The new board of Infrastructure Leasing & Financial Services (IL&FS) will likely seek at least 3-5 more months from the National Company Law Tribunal (NCLT) to submit a concrete resolution plan.
According to sources, the board does not have enough time. There is nothing concrete as a plan that can be submitted.
Therefore, the board will ask for a few more months, say about three to five months, to submit a specific plan. For now it will be kept open-ended.
The board reportedly still has some due diligence to do and cannot draw a plan before it is done.
"It is a short period and it needs to be seen how much time the National Company Law Tribunal (NCLT) gives the new board," sources said.
The government-appointed board, led by Kotak Mahindra Bank chief Uday Kotak, had to submit a resolution plan for IL&FS to the NCLT on October 31. However, the time limit has not been met.
IL&FS debt issues
The series of defaults by IL&FS and its group companies between August and early September cast a shadow over the entire non-banking finance (NBF) sector.
On October 1, the government, which is a quasi-owner of IL&FS, forced out the previous board after it argued before the NCLT that the company’s management presented a rosy picture when all was not well.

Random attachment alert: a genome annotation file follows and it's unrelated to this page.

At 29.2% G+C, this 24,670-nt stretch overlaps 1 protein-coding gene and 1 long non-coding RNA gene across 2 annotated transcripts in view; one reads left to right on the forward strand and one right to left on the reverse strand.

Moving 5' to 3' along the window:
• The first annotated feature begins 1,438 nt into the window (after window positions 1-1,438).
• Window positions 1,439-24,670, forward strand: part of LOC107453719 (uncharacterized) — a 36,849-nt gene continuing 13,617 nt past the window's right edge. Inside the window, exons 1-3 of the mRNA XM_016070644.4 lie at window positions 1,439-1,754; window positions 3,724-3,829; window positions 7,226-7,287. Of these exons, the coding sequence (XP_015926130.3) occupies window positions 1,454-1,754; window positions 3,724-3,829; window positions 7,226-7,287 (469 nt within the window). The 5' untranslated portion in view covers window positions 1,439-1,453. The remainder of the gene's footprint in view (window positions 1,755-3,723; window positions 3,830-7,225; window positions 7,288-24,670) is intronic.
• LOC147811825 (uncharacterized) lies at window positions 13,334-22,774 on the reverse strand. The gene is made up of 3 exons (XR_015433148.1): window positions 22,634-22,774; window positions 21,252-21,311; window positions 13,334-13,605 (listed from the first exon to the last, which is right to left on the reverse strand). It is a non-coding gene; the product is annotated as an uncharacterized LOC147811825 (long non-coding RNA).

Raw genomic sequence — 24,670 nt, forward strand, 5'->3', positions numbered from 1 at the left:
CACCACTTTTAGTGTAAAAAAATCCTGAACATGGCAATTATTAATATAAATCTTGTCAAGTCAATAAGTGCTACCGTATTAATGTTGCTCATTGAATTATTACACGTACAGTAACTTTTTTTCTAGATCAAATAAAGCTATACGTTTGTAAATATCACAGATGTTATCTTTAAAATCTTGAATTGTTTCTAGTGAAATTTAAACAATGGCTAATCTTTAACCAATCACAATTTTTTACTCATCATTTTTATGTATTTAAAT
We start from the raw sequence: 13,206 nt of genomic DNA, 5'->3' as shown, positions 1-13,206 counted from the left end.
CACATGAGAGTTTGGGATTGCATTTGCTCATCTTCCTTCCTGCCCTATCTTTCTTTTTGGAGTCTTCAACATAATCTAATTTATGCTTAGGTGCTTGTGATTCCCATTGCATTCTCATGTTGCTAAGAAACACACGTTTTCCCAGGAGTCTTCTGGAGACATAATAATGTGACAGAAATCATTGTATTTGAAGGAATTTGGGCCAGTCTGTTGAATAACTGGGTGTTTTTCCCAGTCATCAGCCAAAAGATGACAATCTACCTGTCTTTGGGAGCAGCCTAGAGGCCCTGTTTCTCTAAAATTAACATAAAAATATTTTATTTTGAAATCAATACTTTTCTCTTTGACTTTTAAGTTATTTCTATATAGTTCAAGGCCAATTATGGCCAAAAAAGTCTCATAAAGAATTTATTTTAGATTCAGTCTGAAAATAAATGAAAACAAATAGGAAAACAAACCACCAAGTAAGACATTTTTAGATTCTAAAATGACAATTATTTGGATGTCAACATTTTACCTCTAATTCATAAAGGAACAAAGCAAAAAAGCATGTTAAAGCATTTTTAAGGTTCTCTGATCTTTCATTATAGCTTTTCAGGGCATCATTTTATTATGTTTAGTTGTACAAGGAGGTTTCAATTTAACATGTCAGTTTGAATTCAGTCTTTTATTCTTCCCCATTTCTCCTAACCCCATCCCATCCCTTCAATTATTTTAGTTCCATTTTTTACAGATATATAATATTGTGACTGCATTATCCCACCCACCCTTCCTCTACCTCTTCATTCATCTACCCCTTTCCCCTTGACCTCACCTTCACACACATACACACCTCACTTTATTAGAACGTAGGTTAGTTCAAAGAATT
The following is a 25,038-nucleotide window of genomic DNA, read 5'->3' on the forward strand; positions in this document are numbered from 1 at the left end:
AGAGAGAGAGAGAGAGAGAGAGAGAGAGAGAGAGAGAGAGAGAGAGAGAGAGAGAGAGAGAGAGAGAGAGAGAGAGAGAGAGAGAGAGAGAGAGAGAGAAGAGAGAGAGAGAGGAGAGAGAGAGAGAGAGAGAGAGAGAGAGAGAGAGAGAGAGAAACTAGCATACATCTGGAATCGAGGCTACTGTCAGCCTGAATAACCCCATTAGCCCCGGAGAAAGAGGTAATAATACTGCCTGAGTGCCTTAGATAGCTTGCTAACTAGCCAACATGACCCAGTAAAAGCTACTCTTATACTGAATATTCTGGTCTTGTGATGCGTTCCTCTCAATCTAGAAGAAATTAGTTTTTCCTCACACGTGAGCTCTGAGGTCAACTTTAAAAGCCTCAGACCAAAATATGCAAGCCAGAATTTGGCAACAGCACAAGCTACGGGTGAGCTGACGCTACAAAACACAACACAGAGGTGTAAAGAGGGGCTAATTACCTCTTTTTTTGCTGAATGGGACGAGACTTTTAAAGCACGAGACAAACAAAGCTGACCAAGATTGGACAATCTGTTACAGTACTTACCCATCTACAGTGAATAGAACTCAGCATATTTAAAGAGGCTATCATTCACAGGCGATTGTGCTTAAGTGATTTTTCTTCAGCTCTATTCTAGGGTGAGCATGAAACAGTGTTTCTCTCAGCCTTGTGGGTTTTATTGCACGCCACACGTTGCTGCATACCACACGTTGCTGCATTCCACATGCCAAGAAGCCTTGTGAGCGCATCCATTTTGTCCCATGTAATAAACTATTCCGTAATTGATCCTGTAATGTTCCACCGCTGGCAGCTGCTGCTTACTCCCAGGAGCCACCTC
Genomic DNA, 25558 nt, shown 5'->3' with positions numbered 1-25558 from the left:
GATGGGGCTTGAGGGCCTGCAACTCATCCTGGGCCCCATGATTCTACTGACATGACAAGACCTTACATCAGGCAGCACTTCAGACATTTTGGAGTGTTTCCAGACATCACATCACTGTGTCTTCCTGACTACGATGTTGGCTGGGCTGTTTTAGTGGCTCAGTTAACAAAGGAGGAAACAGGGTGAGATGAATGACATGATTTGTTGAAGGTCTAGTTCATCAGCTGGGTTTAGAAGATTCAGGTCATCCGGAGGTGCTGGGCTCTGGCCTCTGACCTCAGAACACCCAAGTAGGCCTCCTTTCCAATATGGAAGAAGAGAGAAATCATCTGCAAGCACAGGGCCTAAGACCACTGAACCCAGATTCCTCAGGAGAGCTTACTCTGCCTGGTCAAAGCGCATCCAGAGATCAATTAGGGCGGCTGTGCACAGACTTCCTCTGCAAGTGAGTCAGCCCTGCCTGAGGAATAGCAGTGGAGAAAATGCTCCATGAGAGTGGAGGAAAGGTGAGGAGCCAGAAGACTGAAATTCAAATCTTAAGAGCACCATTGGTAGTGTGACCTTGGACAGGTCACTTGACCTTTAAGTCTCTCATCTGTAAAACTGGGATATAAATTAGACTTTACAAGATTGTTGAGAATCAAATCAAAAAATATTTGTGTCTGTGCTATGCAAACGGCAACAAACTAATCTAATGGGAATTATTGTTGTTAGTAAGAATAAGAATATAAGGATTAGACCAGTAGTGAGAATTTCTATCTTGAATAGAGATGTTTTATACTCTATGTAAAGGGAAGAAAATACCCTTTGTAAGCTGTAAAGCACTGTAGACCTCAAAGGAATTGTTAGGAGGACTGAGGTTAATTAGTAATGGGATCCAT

The tribunal had approved the government’s supersession of IL&FS’ board, accepting that the move was necessary in order to protect the financial markets.
In a press interaction after its first meeting on October 4, the new board said that the group actually had 348 subsidiaries, more than twice the 169 the company had disclosed earlier.
The IL&FS board is now considering several options, including selling stake in the company and its subsidiaries to a financially strong investor.
"All options including selling of subsidiaries, selling of select assets or operating units. However, not many buyers have come forward yet. We will wait for more clarity," the above-mentioned source said.
IL&FS’ total debt stood at Rs 91,091.30 crore as on March 31, 2018, and the liabilities could increase further, according to the company’s new board.>